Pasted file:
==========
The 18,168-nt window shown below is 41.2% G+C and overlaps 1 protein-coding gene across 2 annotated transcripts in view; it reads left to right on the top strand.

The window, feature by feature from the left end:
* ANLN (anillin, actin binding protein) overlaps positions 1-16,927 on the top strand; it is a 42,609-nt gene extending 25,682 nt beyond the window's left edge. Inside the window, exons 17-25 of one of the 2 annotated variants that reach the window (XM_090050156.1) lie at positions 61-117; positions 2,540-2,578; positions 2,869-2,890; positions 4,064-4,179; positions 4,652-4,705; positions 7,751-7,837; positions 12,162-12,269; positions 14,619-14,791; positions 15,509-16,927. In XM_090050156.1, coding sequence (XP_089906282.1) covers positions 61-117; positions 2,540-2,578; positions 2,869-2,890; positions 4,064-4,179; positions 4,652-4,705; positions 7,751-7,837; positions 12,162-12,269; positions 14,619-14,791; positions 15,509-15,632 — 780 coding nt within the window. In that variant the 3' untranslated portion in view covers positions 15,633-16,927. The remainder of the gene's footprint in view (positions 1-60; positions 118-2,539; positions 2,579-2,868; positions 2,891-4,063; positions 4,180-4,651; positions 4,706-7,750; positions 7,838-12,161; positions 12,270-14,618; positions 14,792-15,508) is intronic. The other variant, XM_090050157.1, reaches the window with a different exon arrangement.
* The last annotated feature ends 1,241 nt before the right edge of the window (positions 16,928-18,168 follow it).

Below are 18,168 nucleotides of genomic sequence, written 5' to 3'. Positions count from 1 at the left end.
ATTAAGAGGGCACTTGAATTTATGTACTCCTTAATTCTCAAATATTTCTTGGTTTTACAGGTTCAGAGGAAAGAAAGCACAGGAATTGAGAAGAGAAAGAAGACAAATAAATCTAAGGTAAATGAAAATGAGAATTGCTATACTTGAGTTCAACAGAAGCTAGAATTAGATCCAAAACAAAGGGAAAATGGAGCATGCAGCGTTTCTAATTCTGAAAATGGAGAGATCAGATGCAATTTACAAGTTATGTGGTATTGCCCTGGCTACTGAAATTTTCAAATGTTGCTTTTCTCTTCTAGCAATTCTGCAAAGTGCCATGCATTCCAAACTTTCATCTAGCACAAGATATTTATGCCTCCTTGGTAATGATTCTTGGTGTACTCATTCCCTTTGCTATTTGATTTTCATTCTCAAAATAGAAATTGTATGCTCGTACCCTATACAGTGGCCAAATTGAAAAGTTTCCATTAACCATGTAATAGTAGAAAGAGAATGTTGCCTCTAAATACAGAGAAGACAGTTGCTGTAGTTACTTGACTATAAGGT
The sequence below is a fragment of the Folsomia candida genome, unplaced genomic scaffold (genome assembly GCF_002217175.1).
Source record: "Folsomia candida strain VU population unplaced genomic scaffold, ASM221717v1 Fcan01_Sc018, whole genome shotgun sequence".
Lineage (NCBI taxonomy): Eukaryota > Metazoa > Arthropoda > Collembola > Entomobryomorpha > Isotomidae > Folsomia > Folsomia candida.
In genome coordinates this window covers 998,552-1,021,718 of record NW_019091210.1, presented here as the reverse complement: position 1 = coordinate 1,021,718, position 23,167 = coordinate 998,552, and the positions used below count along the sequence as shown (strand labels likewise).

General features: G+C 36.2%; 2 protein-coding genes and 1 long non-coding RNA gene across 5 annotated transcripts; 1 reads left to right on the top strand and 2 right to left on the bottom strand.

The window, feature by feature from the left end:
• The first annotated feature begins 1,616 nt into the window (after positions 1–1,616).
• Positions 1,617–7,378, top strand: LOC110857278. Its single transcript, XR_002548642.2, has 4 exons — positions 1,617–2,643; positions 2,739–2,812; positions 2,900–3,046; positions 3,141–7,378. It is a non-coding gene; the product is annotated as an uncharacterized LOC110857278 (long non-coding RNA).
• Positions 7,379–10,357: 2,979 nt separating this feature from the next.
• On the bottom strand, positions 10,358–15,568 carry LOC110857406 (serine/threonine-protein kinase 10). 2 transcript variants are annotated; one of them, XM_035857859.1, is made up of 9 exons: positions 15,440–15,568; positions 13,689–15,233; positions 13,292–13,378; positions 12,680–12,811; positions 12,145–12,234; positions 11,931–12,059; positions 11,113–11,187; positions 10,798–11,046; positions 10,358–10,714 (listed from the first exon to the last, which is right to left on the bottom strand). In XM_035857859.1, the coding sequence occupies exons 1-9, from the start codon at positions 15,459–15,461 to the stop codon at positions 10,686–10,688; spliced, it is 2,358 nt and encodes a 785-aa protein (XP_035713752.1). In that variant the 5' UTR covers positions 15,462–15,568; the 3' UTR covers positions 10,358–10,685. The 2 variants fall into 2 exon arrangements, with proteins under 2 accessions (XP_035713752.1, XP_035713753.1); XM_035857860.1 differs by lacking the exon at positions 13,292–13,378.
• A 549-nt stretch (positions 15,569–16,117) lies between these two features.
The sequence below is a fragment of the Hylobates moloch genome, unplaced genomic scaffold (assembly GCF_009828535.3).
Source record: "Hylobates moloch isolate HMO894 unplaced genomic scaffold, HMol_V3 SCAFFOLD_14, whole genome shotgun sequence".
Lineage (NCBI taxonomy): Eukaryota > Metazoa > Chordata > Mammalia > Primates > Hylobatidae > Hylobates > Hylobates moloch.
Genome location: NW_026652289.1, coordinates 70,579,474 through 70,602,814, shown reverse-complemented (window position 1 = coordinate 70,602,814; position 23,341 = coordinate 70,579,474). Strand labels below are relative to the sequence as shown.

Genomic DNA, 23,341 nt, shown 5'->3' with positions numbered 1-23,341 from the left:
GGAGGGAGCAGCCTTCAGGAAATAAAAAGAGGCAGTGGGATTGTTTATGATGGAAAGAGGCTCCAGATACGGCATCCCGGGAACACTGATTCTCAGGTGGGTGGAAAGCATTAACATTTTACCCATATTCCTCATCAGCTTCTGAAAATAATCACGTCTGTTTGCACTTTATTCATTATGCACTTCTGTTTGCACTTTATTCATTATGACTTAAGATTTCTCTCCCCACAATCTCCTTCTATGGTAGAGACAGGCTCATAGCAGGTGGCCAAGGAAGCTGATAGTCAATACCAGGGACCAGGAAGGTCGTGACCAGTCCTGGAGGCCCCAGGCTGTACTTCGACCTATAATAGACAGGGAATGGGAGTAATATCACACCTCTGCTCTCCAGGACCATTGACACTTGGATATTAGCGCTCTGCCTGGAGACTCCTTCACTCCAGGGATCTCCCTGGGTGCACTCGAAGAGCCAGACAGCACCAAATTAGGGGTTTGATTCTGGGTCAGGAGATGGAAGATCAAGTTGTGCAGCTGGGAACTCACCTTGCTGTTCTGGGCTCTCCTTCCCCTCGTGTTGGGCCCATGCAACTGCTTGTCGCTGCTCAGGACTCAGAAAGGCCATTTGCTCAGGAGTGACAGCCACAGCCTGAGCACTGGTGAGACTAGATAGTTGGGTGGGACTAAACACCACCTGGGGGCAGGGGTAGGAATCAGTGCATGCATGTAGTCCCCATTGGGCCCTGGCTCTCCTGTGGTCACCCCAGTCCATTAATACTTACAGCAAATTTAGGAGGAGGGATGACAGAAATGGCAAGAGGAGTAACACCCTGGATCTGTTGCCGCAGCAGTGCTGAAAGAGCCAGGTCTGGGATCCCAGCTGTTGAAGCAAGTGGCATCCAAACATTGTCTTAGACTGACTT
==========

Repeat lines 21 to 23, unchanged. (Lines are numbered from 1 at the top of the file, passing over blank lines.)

Genome location: NW_026652289.1, coordinates 70,579,474 through 70,602,814, shown reverse-complemented (window position 1 = coordinate 70,602,814; position 23,341 = coordinate 70,579,474). Strand labels below are relative to the sequence as shown.

Genomic DNA, 23,341 nt, shown 5'->3' with positions numbered 1-23,341 from the left:
GGAGGGAGCAGCCTTCAGGAAATAAAAAGAGGCAGTGGGATTGTTTATGATGGAAAGAGGCTCCAGATACGGCATCCCGGGAACACTGATTCTCAGGTGGGTGGAAAGCATTAACATTTTACCCATATTCCTCATCAGCTTCTGAAAATAATCACGTCTGTTTGCACTTTATTCATTATGCACTTCTGTTTGCACTTTATTCATTATGACTTAAGATTTCTCTCCCCACAATCTCCTTCTATGGTAGAGACAGGCTCATAGCAGGTGGCCAAGGAAGCTGATAGTCAATACCAGGGACCAGGAAGGTCGTGACCAGTCCTGGAGGCCCCAGGCTGTACTTCGACCTATAATAGACAGGGAATGGGAGTAATATCACACCTCTGCTCTCCAGGACCATTGACACTTGGATATTAGCGCTCTGCCTGGAGACTCCTTCACTCCAGGGATCTCCCTGGGTGCACTCGAAGAGCCAGACAGCACCAAATTAGGGGTTTGATTCTGGGTCAGGAGATGGAAGATCAAGTTGTGCAGCTGGGAACTCACCTTGCTGTTCTGGGCTCTCCTTCCCCTCGTGTTGGGCCCATGCAACTGCTTGTCGCTGCTCAGGACTCAGAAAGGCCATTTGCTCAGGAGTGACAGCCACAGCCTGAGCACTGGTGAGACTAGATAGTTGGGTGGGACTAAACACCACCTGGGGGCAGGGGTAGGAATCAGTGCATGCATGTAGTCCCCATTGGGCCCTGGCTCTCCTGTGGTCACCCCAGTCCATTAATACTTACAGCAAATTTAGGAGGAGGGATGACAGAAATGGCAAGAGGAGTAACACCCTGGATCTGTTGCCGCAGCAGTGCTGAAAGAGCCAGGTCTGGGATCCCAGCTGTTGAAGCAAGTGGCATCCAAACATTGTCTTAGACTGACTT